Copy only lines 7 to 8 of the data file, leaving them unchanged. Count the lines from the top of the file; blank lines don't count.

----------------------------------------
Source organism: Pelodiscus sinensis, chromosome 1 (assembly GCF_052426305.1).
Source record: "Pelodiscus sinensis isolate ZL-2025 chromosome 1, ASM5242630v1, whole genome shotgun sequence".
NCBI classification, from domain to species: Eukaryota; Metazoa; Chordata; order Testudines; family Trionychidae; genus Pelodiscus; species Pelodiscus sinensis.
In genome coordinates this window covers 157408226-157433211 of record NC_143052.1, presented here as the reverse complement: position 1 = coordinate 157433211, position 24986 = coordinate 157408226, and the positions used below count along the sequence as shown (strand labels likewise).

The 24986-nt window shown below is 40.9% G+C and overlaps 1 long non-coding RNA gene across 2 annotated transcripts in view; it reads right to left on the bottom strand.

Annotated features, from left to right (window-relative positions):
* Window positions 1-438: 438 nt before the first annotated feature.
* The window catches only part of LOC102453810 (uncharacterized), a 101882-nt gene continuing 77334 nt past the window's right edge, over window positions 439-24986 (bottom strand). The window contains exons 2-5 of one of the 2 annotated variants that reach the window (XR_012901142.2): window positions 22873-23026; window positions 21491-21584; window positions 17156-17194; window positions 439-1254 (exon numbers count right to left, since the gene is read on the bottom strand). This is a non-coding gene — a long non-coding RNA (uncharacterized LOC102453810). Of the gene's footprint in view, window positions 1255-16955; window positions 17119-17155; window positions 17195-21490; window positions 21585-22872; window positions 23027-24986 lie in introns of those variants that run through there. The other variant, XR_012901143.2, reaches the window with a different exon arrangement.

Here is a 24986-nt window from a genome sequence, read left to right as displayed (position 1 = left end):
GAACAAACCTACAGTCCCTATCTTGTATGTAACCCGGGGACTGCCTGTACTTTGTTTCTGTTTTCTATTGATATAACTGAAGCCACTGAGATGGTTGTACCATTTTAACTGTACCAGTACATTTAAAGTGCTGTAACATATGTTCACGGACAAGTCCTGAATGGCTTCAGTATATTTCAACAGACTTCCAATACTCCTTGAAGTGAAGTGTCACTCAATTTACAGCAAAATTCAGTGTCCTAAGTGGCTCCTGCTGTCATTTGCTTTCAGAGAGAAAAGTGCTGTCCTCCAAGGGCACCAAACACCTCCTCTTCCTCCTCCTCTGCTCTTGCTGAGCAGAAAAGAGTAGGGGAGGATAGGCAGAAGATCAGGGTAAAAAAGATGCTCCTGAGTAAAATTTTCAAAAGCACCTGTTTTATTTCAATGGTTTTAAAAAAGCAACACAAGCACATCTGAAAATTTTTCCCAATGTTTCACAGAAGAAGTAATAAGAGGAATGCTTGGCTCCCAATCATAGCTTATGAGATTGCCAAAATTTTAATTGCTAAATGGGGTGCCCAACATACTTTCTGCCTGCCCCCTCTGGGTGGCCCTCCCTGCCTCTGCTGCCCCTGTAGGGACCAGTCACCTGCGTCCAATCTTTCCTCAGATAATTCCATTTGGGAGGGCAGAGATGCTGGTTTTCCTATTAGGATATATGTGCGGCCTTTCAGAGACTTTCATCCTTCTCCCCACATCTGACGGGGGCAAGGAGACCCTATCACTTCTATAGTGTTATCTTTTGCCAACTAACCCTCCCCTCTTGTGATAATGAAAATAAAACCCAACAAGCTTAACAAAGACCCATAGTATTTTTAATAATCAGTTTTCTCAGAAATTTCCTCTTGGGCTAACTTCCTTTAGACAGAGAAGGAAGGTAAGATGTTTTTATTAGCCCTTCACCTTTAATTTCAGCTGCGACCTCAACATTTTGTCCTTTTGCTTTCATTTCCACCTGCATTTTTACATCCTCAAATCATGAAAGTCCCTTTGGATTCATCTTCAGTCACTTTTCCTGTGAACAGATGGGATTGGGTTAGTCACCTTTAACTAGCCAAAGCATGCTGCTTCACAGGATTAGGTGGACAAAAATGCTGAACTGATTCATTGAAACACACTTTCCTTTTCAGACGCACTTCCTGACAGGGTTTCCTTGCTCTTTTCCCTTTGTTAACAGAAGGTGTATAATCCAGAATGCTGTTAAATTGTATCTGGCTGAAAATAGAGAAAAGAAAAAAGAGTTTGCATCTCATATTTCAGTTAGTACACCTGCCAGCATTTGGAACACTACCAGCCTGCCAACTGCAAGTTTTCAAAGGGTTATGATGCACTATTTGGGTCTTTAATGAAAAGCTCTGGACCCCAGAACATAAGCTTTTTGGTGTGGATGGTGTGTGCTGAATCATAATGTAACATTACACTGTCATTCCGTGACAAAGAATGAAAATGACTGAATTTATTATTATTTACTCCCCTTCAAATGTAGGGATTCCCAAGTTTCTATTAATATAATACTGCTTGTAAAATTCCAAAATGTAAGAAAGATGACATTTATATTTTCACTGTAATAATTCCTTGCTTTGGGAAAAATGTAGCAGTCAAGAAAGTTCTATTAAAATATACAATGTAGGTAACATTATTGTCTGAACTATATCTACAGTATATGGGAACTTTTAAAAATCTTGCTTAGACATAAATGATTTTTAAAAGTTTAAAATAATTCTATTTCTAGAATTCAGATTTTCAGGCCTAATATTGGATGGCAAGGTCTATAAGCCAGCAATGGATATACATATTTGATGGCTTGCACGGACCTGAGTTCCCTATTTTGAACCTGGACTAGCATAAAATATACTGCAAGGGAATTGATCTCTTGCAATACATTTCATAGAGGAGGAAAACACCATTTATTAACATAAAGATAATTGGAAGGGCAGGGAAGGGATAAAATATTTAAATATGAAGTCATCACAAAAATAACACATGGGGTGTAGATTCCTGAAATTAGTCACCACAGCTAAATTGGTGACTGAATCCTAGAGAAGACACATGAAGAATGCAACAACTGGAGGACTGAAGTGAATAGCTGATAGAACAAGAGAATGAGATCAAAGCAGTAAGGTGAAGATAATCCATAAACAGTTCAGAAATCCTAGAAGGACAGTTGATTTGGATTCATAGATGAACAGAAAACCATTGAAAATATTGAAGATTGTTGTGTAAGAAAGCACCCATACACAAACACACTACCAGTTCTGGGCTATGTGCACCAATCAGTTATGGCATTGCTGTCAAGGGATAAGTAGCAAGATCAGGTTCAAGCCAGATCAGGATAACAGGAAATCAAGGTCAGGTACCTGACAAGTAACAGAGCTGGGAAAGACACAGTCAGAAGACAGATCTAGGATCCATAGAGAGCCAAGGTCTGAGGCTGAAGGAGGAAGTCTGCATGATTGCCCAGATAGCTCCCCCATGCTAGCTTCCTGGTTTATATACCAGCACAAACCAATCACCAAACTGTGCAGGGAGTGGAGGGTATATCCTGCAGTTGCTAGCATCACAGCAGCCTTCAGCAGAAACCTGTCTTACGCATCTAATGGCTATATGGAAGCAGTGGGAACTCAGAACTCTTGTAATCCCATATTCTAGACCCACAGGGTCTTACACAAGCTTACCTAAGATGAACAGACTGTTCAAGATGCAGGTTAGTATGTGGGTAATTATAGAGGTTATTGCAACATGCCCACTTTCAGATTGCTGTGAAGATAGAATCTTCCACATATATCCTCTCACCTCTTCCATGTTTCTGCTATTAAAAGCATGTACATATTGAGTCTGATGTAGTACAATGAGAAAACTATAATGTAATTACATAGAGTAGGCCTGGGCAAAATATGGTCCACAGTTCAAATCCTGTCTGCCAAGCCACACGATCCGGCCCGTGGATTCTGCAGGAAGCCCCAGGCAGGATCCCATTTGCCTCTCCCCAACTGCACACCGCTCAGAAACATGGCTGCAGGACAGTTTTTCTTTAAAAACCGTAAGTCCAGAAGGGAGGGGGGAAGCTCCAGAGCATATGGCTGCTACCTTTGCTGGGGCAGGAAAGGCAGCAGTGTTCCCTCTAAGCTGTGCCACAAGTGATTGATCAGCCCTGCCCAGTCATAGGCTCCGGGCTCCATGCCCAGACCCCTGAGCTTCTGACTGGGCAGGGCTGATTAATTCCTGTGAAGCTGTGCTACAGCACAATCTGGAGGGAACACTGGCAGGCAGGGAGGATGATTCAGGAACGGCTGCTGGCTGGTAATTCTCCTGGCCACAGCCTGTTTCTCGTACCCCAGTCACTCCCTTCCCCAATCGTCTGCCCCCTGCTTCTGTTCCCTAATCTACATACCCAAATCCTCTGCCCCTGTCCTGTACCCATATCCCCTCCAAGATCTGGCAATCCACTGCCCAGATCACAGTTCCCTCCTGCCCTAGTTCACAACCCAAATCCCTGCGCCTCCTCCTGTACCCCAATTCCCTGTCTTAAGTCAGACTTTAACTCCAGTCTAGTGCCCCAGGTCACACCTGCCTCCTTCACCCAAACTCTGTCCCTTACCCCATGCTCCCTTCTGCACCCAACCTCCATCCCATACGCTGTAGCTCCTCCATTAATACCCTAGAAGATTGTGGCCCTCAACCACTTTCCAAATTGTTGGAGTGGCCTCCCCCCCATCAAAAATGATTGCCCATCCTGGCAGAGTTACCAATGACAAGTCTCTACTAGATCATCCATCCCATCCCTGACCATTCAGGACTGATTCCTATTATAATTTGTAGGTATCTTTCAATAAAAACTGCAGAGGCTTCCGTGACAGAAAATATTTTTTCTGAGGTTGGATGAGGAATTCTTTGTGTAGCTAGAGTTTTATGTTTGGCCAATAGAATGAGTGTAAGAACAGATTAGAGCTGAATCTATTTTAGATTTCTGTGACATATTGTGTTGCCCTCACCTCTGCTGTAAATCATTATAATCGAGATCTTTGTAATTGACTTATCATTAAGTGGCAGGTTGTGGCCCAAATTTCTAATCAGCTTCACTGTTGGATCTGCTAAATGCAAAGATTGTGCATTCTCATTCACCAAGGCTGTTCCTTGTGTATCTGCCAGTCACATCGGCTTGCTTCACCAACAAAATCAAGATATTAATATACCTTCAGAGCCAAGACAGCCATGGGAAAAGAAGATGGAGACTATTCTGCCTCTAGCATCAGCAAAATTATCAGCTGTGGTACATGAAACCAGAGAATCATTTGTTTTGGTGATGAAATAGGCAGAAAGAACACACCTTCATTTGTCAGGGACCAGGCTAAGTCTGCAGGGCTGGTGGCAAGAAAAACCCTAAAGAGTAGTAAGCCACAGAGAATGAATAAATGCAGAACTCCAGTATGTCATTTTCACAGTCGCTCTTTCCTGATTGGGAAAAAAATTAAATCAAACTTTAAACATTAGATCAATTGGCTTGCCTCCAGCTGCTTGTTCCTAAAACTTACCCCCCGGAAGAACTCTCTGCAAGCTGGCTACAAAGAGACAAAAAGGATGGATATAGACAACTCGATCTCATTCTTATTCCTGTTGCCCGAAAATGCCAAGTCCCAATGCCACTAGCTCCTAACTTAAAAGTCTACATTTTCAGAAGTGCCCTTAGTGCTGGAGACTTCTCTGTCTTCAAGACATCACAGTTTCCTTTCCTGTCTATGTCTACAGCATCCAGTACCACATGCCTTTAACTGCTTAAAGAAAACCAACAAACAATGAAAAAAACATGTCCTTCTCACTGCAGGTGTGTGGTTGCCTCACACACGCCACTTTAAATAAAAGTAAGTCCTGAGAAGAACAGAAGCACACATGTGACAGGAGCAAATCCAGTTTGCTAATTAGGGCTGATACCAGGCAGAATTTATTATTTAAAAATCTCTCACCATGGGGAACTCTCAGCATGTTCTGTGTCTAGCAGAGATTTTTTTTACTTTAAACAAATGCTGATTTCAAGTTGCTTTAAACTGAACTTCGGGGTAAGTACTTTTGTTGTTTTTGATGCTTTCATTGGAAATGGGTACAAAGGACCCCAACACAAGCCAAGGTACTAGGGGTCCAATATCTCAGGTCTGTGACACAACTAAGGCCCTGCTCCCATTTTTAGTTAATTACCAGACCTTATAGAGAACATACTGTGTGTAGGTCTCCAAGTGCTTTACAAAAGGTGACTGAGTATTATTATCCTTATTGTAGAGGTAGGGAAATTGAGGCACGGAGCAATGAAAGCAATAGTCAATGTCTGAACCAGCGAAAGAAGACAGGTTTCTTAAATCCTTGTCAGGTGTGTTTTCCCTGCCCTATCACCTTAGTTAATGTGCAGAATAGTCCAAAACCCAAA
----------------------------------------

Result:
* Window positions 1-438: 438 nt before the first annotated feature.
* The window catches only part of LOC102453810 (uncharacterized), a 101882-nt gene continuing 77334 nt past the window's right edge, over window positions 439-24986 (bottom strand). The window contains exons 2-5 of one of the 2 annotated variants that reach the window (XR_012901142.2): window positions 22873-23026; window positions 21491-21584; window positions 17156-17194; window positions 439-1254 (exon numbers count right to left, since the gene is read on the bottom strand). This is a non-coding gene — a long non-coding RNA (uncharacterized LOC102453810). Of the gene's footprint in view, window positions 1255-16955; window positions 17119-17155; window positions 17195-21490; window positions 21585-22872; window positions 23027-24986 lie in introns of those variants that run through there. The other variant, XR_012901143.2, reaches the window with a different exon arrangement.